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Old 06-14-2021, 03:38 AM   #1
Skoolie
 
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Year: 1981
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Engine: CAT 3208 Marine Diesel
Question Structural Anchoring to Walls and Ceiling?

Before my bus gets professionally sprayed foam insulation, I want great structural attachment points to the metal skeleton. I was thinking of drilling holes 1 foot apart throughout every s-channel, and threading through Grade 5 (Grade 8 if I can swing it), 3/8” bolts with nuts, then acetylene weld in place. This would give me structural anchor point to mount cabinets, appliances, fixtures to. The only problem I see with this is having threaded rods protruding into my living space, especially on the ceiling. Even half inch bolts in the ceiling will mess with headroom or ceiling trim.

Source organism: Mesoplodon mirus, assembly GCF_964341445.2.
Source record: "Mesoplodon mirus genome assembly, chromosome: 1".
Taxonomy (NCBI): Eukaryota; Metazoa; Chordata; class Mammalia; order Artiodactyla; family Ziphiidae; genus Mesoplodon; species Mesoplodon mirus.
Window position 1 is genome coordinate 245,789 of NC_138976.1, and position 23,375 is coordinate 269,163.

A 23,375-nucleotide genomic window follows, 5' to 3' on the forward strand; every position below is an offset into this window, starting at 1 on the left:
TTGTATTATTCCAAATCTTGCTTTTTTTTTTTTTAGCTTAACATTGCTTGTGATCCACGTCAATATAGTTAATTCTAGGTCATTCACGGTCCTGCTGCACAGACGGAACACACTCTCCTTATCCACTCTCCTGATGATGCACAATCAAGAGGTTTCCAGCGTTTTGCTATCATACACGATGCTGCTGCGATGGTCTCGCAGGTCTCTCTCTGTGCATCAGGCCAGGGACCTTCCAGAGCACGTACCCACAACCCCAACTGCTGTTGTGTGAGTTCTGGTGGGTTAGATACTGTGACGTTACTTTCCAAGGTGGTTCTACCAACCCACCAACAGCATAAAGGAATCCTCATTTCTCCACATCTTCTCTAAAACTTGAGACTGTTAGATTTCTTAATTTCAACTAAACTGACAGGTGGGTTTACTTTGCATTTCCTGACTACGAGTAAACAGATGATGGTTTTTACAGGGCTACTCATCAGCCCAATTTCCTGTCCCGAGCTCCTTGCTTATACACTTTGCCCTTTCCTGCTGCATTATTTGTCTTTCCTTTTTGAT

I then thought about a method where I drill a hole, secure a nut to the backside of the s-channel using a bolt and a lot of washers to secure the nut tight against the s-channel, and then puddle weld the threaded nut to the backside of the s-channel. Then I could have recessed anchor points I could thread bolts or rods into where needed, almost the inverse of the bolt idea. I was concerned about nut warpage making it difficult to thread, and nuts breaking free years down the road. I then thought about making square holes, slotting through short carriage bolts, and welding those in place. I then thought I don’t have enough information and domain experience, so I searched “structural anchor” with the skoolie.net forum search. I then did not find a post or a thread about it so I created this thread.